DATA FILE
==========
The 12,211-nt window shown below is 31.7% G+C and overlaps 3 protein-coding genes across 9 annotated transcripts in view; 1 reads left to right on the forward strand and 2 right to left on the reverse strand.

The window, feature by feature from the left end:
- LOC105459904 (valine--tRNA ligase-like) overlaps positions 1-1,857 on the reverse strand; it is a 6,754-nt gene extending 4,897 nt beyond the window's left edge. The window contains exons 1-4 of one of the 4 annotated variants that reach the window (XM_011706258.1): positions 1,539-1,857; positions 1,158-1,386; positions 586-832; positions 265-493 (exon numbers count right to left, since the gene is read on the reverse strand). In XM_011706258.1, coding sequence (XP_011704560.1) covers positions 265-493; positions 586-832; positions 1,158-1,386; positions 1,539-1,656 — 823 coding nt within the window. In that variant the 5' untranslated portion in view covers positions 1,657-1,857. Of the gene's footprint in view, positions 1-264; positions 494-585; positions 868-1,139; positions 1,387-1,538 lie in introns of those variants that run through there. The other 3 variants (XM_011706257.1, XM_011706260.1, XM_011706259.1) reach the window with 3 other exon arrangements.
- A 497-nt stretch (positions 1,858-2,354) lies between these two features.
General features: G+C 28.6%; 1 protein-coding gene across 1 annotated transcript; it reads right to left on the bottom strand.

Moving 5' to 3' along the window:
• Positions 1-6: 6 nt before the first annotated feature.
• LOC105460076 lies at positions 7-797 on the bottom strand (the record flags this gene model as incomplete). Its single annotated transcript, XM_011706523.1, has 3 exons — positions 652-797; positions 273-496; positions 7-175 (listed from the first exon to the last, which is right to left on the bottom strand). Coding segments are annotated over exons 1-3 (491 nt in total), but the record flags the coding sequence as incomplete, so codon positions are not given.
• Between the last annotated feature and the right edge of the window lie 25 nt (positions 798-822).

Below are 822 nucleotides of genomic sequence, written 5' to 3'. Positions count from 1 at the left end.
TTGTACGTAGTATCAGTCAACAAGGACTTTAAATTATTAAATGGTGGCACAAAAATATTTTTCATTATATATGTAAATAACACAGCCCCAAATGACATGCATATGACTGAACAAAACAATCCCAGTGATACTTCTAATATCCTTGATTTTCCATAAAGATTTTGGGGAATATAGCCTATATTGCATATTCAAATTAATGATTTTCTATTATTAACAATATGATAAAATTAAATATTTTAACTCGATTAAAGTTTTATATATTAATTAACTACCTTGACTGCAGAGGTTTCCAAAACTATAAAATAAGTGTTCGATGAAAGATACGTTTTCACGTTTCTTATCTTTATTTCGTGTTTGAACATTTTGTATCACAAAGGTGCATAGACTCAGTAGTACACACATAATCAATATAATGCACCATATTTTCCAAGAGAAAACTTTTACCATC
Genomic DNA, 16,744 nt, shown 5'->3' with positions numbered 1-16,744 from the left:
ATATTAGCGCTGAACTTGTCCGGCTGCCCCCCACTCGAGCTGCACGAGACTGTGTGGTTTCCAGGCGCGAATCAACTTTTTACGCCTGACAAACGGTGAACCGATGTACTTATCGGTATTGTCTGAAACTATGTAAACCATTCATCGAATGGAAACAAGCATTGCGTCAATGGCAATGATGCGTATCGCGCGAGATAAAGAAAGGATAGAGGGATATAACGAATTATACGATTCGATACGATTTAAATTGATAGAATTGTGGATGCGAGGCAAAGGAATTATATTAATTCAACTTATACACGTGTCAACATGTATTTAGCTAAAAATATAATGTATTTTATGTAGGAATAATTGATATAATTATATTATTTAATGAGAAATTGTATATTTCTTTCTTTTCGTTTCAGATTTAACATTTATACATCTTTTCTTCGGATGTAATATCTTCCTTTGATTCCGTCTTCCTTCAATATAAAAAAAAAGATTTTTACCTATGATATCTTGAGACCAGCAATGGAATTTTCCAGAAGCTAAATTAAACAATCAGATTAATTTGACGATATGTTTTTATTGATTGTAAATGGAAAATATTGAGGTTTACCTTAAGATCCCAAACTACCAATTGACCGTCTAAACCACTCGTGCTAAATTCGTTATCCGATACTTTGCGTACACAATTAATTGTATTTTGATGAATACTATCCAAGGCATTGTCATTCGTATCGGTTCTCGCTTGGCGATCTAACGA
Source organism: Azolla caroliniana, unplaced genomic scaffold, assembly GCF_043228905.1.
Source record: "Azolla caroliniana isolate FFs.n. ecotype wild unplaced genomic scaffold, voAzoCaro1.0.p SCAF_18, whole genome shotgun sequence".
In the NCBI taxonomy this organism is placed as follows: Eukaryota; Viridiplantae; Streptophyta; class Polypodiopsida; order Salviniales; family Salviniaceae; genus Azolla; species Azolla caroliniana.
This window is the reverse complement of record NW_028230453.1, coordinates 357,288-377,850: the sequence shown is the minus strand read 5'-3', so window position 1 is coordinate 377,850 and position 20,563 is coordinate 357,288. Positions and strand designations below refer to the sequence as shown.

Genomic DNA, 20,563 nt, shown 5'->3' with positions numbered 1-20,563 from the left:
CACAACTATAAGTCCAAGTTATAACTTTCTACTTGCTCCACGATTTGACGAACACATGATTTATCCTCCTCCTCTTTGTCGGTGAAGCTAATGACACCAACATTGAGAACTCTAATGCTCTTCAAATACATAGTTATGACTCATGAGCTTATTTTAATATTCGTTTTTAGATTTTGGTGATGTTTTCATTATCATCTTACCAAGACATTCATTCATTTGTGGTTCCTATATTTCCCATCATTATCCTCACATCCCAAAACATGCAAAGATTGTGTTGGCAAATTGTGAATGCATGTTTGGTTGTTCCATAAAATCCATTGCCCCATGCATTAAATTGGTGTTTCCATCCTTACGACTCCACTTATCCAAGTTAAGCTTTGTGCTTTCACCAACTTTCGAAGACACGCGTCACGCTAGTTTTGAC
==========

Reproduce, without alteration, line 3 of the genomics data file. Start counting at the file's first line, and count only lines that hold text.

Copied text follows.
- LOC105459904 (valine--tRNA ligase-like) overlaps positions 1-1,857 on the reverse strand; it is a 6,754-nt gene extending 4,897 nt beyond the window's left edge. The window contains exons 1-4 of one of the 4 annotated variants that reach the window (XM_011706258.1): positions 1,539-1,857; positions 1,158-1,386; positions 586-832; positions 265-493 (exon numbers count right to left, since the gene is read on the reverse strand). In XM_011706258.1, coding sequence (XP_011704560.1) covers positions 265-493; positions 586-832; positions 1,158-1,386; positions 1,539-1,656 — 823 coding nt within the window. In that variant the 5' untranslated portion in view covers positions 1,657-1,857. Of the gene's footprint in view, positions 1-264; positions 494-585; positions 868-1,139; positions 1,387-1,538 lie in introns of those variants that run through there. The other 3 variants (XM_011706257.1, XM_011706260.1, XM_011706259.1) reach the window with 3 other exon arrangements.